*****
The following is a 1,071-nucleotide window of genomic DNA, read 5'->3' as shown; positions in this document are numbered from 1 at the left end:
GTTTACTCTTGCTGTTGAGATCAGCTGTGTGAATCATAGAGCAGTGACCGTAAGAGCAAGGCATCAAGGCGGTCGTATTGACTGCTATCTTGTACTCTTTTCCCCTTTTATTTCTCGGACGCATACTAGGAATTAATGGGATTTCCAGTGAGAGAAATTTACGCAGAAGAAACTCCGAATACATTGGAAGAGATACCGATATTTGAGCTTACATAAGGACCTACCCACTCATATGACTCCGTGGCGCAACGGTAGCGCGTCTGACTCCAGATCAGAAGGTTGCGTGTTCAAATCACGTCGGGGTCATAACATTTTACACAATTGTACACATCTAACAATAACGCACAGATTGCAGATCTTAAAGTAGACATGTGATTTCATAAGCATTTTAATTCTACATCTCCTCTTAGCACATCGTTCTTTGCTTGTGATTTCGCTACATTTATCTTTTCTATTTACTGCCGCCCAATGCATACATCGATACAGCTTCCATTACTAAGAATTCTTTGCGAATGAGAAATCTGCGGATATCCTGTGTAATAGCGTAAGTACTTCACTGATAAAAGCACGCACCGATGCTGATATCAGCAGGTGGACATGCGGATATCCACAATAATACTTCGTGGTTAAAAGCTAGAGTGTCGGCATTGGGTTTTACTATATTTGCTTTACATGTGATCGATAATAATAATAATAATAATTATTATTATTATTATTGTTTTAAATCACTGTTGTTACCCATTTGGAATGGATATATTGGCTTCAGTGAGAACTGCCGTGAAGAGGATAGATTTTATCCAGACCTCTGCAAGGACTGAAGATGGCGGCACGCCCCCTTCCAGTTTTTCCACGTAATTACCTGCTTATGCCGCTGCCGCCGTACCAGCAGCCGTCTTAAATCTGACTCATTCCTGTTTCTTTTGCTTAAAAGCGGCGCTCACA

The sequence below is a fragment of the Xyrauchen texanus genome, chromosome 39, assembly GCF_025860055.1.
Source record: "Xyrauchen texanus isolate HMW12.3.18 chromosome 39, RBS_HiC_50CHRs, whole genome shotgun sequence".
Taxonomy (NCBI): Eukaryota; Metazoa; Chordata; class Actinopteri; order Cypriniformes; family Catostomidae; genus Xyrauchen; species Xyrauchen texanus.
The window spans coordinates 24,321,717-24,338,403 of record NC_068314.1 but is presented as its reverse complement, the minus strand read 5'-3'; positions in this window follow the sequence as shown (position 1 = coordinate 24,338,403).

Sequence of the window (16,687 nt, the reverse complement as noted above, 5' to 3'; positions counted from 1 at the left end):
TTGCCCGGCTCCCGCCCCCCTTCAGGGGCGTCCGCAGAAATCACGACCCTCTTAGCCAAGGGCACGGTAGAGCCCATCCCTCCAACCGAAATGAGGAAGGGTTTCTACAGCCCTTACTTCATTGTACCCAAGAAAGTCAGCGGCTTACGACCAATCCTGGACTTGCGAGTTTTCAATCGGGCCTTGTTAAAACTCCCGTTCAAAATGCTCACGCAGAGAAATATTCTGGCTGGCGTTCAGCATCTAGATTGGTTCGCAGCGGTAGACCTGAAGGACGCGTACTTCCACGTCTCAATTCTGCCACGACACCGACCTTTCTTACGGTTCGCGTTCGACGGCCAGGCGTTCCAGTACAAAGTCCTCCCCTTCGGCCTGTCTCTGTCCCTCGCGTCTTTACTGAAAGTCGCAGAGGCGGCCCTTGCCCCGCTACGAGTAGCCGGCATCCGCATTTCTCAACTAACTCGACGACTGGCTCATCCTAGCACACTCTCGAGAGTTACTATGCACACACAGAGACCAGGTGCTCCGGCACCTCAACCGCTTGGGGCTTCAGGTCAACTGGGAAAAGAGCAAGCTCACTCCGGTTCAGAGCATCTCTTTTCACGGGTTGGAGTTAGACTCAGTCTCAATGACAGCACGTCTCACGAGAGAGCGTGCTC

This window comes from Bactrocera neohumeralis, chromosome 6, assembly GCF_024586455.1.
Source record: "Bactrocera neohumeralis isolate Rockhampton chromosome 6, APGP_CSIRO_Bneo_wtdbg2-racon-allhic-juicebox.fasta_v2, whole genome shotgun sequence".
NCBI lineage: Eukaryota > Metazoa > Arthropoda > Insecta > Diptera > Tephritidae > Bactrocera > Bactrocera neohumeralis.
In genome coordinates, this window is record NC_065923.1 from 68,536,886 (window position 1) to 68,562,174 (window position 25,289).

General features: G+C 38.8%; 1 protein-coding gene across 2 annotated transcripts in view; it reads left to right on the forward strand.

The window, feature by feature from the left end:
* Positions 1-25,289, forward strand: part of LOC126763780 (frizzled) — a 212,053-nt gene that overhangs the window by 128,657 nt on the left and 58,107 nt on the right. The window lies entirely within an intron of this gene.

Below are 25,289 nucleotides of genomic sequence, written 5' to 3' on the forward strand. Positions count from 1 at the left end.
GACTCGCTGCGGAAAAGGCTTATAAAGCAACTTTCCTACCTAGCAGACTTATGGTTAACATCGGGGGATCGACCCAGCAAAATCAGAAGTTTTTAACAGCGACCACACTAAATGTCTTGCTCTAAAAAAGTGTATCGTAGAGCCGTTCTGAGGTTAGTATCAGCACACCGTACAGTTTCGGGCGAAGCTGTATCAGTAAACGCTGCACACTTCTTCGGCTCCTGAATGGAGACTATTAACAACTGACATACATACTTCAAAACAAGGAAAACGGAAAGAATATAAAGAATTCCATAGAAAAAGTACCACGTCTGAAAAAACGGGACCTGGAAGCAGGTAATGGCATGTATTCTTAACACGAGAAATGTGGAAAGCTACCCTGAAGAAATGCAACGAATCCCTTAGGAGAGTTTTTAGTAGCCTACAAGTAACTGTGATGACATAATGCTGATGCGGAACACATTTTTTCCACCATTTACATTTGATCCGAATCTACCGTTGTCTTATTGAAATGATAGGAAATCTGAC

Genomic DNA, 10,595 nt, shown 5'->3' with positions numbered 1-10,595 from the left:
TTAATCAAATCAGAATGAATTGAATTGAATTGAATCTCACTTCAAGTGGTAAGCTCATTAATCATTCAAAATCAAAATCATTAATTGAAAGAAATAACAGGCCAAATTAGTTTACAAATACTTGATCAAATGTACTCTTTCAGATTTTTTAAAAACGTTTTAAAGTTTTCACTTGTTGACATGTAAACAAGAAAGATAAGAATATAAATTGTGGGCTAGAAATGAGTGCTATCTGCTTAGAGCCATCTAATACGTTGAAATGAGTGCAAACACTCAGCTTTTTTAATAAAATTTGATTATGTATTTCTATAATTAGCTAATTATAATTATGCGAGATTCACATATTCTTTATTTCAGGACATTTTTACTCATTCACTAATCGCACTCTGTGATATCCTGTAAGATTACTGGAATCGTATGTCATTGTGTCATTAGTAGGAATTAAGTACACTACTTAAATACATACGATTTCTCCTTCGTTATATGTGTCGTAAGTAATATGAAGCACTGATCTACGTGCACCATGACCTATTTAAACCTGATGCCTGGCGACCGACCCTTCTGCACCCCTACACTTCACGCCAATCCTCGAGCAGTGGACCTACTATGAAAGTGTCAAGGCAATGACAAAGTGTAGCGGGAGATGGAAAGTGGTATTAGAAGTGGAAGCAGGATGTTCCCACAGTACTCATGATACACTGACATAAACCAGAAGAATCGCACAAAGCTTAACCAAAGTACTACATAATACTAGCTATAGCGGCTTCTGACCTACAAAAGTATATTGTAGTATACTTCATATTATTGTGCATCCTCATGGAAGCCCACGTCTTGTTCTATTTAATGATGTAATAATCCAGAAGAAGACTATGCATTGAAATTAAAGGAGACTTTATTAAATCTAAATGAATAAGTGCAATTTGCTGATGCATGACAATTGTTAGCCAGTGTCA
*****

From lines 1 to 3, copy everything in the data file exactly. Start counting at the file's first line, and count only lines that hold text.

The following is a 1,071-nucleotide window of genomic DNA, read 5'->3' as shown; positions in this document are numbered from 1 at the left end:
GTTTACTCTTGCTGTTGAGATCAGCTGTGTGAATCATAGAGCAGTGACCGTAAGAGCAAGGCATCAAGGCGGTCGTATTGACTGCTATCTTGTACTCTTTTCCCCTTTTATTTCTCGGACGCATACTAGGAATTAATGGGATTTCCAGTGAGAGAAATTTACGCAGAAGAAACTCCGAATACATTGGAAGAGATACCGATATTTGAGCTTACATAAGGACCTACCCACTCATATGACTCCGTGGCGCAACGGTAGCGCGTCTGACTCCAGATCAGAAGGTTGCGTGTTCAAATCACGTCGGGGTCATAACATTTTACACAATTGTACACATCTAACAATAACGCACAGATTGCAGATCTTAAAGTAGACATGTGATTTCATAAGCATTTTAATTCTACATCTCCTCTTAGCACATCGTTCTTTGCTTGTGATTTCGCTACATTTATCTTTTCTATTTACTGCCGCCCAATGCATACATCGATACAGCTTCCATTACTAAGAATTCTTTGCGAATGAGAAATCTGCGGATATCCTGTGTAATAGCGTAAGTACTTCACTGATAAAAGCACGCACCGATGCTGATATCAGCAGGTGGACATGCGGATATCCACAATAATACTTCGTGGTTAAAAGCTAGAGTGTCGGCATTGGGTTTTACTATATTTGCTTTACATGTGATCGATAATAATAATAATAATAATTATTATTATTATTATTGTTTTAAATCACTGTTGTTACCCATTTGGAATGGATATATTGGCTTCAGTGAGAACTGCCGTGAAGAGGATAGATTTTATCCAGACCTCTGCAAGGACTGAAGATGGCGGCACGCCCCCTTCCAGTTTTTCCACGTAATTACCTGCTTATGCCGCTGCCGCCGTACCAGCAGCCGTCTTAAATCTGACTCATTCCTGTTTCTTTTGCTTAAAAGCGGCGCTCACA

The sequence below is a fragment of the Xyrauchen texanus genome, chromosome 39, assembly GCF_025860055.1.